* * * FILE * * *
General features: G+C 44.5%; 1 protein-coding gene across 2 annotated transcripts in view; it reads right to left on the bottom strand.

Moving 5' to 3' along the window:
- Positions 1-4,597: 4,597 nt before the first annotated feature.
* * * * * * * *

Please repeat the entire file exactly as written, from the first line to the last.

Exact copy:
General features: G+C 44.5%; 1 protein-coding gene across 2 annotated transcripts in view; it reads right to left on the bottom strand.

Moving 5' to 3' along the window:
- Positions 1-4,597: 4,597 nt before the first annotated feature.